The iPhone 6, with its 4.7-inch screen, is 18mm larger than the iPhone 5s’s and the additional screen real estate is immediately effective. Unlike the iPhone 6 Plus, which offers so much more screen it can offer a split-screen view for emails and messages etc, the 4.7-inch model offers no additional viewing options over the 5s other than fitting a few extra words on screen or making video- and photo-playback more comfortable. Its resolution offers the same pixel density as the iPhone 5s — 326 pixels per inch — and so appears equally as sharp when browsing the web and viewing photos.

But actually there is a difference to the screen: the number of those dense pixels has increased to 1,334×750 from 1,136×640. As such, almost all apps not developed by Apple need their developers to tweak their designs to take advantage of the additional pixels.

Until they do, iOS will ever so slightly stretch the layouts built for the lower resolution up to fit the new one. This causes some text, icons and logos to appear just a tiny bit less sharp. Some apps have already had this fixed, such as Evernote, Bejewelled Blitz, CNN, Instagram’s Hyperlapse and Clear at the time of writing, and most should follow over the coming weeks or months.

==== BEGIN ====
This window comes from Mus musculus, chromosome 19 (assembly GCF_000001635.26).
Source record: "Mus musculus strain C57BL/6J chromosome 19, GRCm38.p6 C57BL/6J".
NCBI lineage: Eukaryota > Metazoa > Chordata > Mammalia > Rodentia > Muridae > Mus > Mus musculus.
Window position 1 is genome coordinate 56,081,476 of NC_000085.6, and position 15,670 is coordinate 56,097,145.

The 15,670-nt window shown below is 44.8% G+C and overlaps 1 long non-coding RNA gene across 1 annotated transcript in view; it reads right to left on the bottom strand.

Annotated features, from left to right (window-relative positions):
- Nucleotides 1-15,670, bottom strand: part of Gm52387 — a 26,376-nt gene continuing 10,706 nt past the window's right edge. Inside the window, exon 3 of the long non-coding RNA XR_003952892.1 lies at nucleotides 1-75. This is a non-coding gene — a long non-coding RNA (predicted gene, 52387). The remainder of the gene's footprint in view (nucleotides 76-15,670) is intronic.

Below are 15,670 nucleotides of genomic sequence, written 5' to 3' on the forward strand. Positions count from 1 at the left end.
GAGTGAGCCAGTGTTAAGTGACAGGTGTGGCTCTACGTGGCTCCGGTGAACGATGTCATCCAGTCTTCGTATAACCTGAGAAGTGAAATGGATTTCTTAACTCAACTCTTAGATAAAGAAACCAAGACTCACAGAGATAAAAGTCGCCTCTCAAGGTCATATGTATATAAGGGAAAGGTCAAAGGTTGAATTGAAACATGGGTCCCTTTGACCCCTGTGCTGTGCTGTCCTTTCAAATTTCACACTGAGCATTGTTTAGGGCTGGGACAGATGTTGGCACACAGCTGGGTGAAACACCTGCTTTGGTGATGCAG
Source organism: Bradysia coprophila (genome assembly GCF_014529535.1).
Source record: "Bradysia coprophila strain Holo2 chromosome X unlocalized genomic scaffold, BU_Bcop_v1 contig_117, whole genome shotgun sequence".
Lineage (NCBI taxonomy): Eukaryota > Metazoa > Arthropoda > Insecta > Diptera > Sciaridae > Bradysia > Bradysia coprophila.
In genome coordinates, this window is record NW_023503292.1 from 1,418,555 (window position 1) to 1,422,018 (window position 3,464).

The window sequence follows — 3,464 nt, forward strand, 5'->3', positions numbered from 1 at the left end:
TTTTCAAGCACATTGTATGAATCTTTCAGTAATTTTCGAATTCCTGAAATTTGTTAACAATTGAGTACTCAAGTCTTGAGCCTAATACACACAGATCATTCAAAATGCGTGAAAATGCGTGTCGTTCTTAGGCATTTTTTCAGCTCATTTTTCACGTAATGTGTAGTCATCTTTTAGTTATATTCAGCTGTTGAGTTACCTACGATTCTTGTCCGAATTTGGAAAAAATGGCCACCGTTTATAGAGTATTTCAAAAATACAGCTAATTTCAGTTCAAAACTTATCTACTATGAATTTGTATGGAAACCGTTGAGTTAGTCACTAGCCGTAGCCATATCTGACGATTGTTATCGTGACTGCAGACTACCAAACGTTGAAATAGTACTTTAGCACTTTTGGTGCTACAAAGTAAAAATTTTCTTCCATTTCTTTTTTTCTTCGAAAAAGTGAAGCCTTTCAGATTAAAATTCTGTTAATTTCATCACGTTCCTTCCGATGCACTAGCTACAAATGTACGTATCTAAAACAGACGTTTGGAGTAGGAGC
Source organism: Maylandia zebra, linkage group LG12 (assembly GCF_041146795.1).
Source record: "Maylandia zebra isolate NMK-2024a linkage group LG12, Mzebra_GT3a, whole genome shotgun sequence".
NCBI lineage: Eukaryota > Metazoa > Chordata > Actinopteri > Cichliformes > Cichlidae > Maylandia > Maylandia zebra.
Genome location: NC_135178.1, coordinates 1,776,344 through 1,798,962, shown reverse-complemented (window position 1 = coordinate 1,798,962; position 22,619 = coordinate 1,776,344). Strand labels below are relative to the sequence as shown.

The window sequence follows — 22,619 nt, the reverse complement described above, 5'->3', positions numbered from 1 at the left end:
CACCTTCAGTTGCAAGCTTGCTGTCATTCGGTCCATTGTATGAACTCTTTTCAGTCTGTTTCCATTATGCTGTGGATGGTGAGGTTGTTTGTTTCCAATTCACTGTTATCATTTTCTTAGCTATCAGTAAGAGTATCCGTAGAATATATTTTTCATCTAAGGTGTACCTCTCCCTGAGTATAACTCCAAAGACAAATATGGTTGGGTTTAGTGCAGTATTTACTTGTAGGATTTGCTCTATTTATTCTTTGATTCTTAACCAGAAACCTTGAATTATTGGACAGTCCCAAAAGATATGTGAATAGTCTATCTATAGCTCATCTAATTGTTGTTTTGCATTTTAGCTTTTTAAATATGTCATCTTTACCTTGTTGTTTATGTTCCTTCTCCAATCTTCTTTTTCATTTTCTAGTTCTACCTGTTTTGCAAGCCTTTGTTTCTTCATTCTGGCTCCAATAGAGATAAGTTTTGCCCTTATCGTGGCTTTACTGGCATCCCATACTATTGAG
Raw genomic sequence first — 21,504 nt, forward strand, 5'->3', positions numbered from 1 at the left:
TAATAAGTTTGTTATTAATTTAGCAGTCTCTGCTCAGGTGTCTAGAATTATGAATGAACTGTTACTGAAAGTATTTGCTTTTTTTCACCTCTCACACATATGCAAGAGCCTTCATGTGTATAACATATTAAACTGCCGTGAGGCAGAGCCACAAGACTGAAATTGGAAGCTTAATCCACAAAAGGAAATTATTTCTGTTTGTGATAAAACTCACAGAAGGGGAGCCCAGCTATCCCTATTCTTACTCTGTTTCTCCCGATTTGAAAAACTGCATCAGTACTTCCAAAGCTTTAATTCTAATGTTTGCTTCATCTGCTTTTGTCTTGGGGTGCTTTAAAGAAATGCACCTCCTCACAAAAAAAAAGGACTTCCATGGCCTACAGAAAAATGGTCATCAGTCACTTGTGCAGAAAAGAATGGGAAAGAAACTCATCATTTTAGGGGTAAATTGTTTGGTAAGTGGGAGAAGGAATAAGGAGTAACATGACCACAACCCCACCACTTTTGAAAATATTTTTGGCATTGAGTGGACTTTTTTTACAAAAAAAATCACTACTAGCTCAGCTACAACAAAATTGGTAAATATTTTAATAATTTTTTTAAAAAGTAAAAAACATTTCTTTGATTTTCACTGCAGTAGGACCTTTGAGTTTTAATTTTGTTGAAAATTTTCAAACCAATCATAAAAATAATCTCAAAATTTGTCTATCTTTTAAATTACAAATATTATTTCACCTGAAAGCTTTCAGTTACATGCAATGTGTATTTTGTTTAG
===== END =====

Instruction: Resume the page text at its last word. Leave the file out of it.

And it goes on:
Hardware performance

These are fast phones that offer consistently fantastic performance whether you’re browsing the web, cropping photos or playing games.

The average consumer need know only that for the majority of uses both new iPhones stand at the top of their league, offering as much power as is required for everything physically possible to be done with an iPhone in 2014 and 2015. Once developers start taking advantage of the faster graphics processor on board, high-end 3D games may run better on the iPhone 6 and iPhone 6 Plus than the iPhone 5s; at launch, those upgrading from an iPhone 5c or iPhone 5 and older will immediately notice a difference to their favourite apps.

Battery life for the iPhone 6 anecdotally showed a slight improvement over the iPhone 5s, giving about a day of use comfortably. The iPhone 6 Plus manages a day of heavier use, but went two days comfortably with only low to moderate use.